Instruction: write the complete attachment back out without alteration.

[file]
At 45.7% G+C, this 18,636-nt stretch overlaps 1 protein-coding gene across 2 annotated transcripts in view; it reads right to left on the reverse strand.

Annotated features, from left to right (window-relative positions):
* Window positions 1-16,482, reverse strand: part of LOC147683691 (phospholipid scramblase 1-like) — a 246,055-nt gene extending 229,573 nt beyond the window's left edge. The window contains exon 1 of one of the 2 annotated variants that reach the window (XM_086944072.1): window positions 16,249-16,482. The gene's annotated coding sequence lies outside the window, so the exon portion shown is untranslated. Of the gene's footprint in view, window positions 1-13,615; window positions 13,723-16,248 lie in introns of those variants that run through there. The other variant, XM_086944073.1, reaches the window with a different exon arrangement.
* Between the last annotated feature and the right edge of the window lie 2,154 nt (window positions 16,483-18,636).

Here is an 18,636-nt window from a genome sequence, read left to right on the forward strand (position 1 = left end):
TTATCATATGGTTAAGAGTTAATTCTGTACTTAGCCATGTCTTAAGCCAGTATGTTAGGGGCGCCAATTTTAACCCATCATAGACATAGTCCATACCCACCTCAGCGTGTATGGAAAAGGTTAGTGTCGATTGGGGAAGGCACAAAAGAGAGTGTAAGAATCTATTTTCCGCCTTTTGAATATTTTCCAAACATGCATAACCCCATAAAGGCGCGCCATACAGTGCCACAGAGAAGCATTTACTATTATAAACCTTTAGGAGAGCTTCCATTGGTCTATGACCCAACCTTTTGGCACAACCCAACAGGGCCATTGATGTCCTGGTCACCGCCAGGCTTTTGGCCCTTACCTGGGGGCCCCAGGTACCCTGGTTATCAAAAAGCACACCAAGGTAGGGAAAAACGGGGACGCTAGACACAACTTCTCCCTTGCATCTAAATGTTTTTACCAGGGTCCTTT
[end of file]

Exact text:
At 45.7% G+C, this 18,636-nt stretch overlaps 1 protein-coding gene across 2 annotated transcripts in view; it reads right to left on the reverse strand.

Annotated features, from left to right (window-relative positions):
* Window positions 1-16,482, reverse strand: part of LOC147683691 (phospholipid scramblase 1-like) — a 246,055-nt gene extending 229,573 nt beyond the window's left edge. The window contains exon 1 of one of the 2 annotated variants that reach the window (XM_086944072.1): window positions 16,249-16,482. The gene's annotated coding sequence lies outside the window, so the exon portion shown is untranslated. Of the gene's footprint in view, window positions 1-13,615; window positions 13,723-16,248 lie in introns of those variants that run through there. The other variant, XM_086944073.1, reaches the window with a different exon arrangement.
* Between the last annotated feature and the right edge of the window lie 2,154 nt (window positions 16,483-18,636).

Here is an 18,636-nt window from a genome sequence, read left to right on the forward strand (position 1 = left end):
TTATCATATGGTTAAGAGTTAATTCTGTACTTAGCCATGTCTTAAGCCAGTATGTTAGGGGCGCCAATTTTAACCCATCATAGACATAGTCCATACCCACCTCAGCGTGTATGGAAAAGGTTAGTGTCGATTGGGGAAGGCACAAAAGAGAGTGTAAGAATCTATTTTCCGCCTTTTGAATATTTTCCAAACATGCATAACCCCATAAAGGCGCGCCATACAGTGCCACAGAGAAGCATTTACTATTATAAACCTTTAGGAGAGCTTCCATTGGTCTATGACCCAACCTTTTGGCACAACCCAACAGGGCCATTGATGTCCTGGTCACCGCCAGGCTTTTGGCCCTTACCTGGGGGCCCCAGGTACCCTGGTTATCAAAAAGCACACCAAGGTAGGGAAAAACGGGGACGCTAGACACAACTTCTCCCTTGCATCTAAATGTTTTTACCAGGGTCCTTT